“Do I run in the rain or should I stick to the treadmill?”
No runner enjoys a through soaking, with the exception of a warmer day and a lawn sprinkler. However, with the spring showers going on it’s difficult to rationalize going outside to get your miles in. Getting a little wet shouldn’t stop you from enjoying some hard earned miles, but go with caution and be smart; if there is thunder, lightning, blinding/heavy rain where visibility could be compromised, or flash flood warnings, do not endanger yourself!
Below we may have some tips that could make running in the rain more enjoyable.
Temperature matters: Let’s face it during the spring/summer season down south, a little run in the rain doesn’t hurt. But, remember if the temperature is warmer and the rain stops, you will have the humidity will typically be higher; and if the temperature is lower running in the rain may make you uncomfortably cold.
Watch the radar: Make sure that if you have major storms coming behind the rain itself won’t put you at risk. Checking your radar before going out will ensure that you are able to get your run in before the worst rolls around. Nonetheless, be sure that you do not go out if there is any thunder, lightning, or blinding/heavier than normal rain.
Dress accordingly: When rain is in the air you may want to layer with a light water-resistant pieces of clothing. However, be sure not to over dress, layers when wet can get heavier and keep you colder longer. Be sure to always wear clothing that will help to wick and pull the water away from your body to lower the chance of chafing as well.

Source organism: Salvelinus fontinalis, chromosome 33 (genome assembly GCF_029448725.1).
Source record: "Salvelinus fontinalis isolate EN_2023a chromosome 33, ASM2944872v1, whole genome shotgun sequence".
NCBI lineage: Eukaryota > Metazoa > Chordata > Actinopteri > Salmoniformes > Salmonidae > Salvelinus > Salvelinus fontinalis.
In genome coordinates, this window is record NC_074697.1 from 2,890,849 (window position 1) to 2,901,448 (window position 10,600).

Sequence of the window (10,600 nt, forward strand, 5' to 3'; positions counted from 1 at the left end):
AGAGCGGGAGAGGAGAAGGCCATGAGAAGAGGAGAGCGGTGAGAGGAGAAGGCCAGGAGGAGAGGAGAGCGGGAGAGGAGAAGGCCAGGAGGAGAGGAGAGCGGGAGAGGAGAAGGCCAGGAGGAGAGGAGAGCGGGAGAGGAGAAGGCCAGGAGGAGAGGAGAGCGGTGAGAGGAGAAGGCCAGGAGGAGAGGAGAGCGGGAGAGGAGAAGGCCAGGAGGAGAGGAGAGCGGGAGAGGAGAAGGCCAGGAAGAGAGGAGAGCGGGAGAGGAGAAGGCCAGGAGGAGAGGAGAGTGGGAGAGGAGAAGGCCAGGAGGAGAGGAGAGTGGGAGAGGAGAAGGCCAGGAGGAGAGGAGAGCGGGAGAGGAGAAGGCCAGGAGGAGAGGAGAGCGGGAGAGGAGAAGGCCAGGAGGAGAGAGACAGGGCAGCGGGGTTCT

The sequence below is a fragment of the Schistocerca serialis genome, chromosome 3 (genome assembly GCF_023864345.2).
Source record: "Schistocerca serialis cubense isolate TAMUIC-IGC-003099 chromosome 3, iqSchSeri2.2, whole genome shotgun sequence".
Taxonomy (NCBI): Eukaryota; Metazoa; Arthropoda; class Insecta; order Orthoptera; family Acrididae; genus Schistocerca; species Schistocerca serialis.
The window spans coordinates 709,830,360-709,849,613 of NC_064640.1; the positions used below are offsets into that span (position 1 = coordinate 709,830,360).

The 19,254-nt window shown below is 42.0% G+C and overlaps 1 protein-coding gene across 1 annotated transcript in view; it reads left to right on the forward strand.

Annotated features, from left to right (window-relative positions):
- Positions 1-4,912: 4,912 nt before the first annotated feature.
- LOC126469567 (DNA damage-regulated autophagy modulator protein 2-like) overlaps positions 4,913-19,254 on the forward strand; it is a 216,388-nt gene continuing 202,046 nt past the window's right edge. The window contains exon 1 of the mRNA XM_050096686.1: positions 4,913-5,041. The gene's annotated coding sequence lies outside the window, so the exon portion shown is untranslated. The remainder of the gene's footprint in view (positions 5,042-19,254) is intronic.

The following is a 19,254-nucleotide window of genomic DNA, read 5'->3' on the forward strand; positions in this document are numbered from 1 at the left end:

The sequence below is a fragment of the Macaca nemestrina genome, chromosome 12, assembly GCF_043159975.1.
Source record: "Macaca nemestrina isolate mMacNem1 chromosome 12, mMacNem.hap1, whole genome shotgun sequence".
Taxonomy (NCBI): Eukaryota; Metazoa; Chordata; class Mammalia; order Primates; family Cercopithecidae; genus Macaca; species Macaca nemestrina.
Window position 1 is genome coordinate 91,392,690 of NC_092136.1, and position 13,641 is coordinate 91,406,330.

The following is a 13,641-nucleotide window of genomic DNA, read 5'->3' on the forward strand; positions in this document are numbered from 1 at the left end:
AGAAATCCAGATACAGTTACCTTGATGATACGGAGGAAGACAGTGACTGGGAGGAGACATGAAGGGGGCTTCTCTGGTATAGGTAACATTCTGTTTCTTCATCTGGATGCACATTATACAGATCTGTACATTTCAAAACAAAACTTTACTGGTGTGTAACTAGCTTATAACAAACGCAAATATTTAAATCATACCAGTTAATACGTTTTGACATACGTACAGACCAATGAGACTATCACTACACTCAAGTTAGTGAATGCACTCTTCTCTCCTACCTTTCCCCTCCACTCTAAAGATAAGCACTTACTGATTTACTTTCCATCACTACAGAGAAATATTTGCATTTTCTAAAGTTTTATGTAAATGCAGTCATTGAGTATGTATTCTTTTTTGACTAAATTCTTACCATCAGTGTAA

Don’t pull your ‘retired’ shoe: It’s understandable that you don’t want your brand new shoe out in the rain, however, it’s not always best for your body to run in those older model shoes, they’re retired for a reason. If you were suffering from any kind of injury bothering you in the past (shin splints, achilles tendonitis, knee pains, etc.) You may want to consider having two shoes in rotation so that if one is wet you are still able to continue your training without worrying about your soggy shoe.
Drying your shoes: Going back to our prior point, two shoes is often an easy fix to having a wet shoe on hold, but not everyone chooses to have two in rotation at a time. Instead of simply throwing your shoes in the dryer (this is not good for the shoes, so please avoid that at all costs!), try removing the sock-liner or insole and stuffing the shoe full of newspaper. The paper will absorb the dampness and help the shoe dry significantly faster; you may need to change the paper out twice to make absolutely certain they’re dry.
Avoid the following: White or yellow road lines, metal grating or sewer covers, runoff on the sidewalk, and fresh asphalt, all of these things tend to get slippery the wetter it gets. Don’t risk a major injury, just try and be aware of your surroundings.
Get out there: Sometimes it’s hard to force yourself out on those rainy days, but just like every clique quote in life, it’ll be better for you in the long term to just get out there and run your workout.